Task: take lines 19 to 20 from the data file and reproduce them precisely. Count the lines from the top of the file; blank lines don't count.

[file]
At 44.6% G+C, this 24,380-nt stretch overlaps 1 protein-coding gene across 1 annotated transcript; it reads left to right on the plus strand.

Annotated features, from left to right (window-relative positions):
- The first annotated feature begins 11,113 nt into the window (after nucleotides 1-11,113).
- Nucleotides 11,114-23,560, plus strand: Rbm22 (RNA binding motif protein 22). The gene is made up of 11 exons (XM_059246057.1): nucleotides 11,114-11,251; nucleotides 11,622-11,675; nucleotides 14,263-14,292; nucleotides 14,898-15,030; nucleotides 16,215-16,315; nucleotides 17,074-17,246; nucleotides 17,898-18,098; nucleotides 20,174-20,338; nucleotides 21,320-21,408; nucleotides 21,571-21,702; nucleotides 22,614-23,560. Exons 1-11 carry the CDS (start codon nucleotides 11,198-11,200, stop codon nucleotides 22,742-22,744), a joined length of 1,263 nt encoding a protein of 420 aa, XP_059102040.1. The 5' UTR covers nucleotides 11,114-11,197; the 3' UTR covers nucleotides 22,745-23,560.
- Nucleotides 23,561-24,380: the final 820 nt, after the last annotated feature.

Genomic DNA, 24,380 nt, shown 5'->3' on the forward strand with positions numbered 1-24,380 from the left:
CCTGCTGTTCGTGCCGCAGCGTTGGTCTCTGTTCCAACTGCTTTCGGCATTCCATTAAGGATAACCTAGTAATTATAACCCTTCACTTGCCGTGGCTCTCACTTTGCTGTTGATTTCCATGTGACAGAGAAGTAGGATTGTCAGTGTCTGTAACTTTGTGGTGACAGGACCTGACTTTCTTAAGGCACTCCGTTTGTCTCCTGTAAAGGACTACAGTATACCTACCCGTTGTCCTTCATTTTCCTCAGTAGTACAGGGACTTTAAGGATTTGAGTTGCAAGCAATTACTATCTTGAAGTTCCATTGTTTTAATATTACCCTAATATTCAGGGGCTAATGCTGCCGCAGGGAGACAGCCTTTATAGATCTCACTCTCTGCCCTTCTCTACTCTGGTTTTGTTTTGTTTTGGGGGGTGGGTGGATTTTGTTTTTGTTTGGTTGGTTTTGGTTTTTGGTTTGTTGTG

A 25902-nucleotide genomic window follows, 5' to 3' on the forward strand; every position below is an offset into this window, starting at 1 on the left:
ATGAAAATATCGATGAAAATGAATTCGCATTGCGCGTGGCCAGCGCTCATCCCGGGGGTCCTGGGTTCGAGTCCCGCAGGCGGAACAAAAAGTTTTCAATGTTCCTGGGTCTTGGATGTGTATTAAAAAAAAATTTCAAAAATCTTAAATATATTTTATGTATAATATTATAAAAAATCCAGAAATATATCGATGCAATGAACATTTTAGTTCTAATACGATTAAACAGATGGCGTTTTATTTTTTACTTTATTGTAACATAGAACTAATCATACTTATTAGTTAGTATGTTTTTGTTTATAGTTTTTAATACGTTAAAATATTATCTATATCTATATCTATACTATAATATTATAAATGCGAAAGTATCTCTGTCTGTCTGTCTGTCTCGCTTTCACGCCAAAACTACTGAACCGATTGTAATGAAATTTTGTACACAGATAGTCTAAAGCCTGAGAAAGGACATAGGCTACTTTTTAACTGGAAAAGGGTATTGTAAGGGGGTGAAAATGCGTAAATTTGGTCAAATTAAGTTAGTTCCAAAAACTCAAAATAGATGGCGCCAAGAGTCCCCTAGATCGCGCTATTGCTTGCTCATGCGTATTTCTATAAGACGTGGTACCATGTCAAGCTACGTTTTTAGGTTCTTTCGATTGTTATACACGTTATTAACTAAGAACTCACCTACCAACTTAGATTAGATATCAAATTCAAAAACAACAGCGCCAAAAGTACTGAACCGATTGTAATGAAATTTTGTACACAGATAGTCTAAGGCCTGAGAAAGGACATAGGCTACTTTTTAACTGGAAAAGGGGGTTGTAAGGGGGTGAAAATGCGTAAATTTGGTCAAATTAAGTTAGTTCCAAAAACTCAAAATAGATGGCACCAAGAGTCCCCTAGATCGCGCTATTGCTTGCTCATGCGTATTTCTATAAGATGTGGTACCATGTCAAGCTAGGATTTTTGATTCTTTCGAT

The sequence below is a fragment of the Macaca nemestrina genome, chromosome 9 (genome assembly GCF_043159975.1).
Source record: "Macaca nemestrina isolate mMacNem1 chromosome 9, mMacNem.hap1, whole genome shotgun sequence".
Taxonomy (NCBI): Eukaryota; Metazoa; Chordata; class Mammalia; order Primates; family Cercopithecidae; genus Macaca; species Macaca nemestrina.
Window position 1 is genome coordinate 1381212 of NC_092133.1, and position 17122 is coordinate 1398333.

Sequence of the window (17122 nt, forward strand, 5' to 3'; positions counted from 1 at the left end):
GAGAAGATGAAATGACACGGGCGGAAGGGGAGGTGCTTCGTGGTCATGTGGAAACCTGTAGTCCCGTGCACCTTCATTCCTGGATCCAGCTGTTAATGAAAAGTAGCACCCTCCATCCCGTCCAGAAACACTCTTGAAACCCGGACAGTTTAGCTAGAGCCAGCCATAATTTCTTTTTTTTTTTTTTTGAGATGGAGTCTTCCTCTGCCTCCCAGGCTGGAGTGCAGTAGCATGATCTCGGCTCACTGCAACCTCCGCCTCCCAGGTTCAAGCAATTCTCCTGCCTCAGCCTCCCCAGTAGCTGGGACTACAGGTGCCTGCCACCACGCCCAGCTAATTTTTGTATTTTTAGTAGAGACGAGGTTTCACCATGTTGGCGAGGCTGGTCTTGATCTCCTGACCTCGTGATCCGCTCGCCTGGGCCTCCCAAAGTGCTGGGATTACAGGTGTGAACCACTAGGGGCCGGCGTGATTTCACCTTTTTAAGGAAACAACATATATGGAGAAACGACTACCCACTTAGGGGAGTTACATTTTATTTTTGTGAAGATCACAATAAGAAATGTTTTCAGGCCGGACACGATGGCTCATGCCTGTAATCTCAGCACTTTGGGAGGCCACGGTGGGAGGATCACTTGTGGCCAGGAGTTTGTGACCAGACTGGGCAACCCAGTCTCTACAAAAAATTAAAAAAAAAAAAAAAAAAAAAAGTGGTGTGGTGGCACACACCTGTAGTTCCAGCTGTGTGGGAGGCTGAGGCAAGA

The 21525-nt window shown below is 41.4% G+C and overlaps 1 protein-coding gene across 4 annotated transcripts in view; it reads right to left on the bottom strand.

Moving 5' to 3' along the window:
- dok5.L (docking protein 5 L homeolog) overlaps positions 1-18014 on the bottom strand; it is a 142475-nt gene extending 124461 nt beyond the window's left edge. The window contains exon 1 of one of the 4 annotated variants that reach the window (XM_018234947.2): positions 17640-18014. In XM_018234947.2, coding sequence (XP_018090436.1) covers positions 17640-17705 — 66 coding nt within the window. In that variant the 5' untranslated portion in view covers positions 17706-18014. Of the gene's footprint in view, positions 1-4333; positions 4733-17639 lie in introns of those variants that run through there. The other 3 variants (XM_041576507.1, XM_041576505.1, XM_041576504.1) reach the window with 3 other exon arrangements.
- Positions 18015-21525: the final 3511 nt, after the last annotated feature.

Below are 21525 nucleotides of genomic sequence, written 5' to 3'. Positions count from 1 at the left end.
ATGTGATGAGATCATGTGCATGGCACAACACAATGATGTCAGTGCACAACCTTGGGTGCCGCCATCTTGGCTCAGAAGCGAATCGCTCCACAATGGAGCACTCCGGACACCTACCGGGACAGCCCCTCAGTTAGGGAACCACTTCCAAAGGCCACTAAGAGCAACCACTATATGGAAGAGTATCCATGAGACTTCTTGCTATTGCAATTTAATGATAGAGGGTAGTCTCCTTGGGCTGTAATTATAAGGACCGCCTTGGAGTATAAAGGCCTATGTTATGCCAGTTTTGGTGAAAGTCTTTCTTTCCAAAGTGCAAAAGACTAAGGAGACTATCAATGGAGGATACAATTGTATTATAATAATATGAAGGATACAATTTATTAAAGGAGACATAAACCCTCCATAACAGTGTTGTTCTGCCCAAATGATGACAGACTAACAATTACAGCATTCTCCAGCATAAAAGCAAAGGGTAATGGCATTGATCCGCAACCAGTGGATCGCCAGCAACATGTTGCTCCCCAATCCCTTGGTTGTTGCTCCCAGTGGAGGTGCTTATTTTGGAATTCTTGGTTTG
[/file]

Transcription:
- Positions 18015-21525: the final 3511 nt, after the last annotated feature.

Below are 21525 nucleotides of genomic sequence, written 5' to 3'. Positions count from 1 at the left end.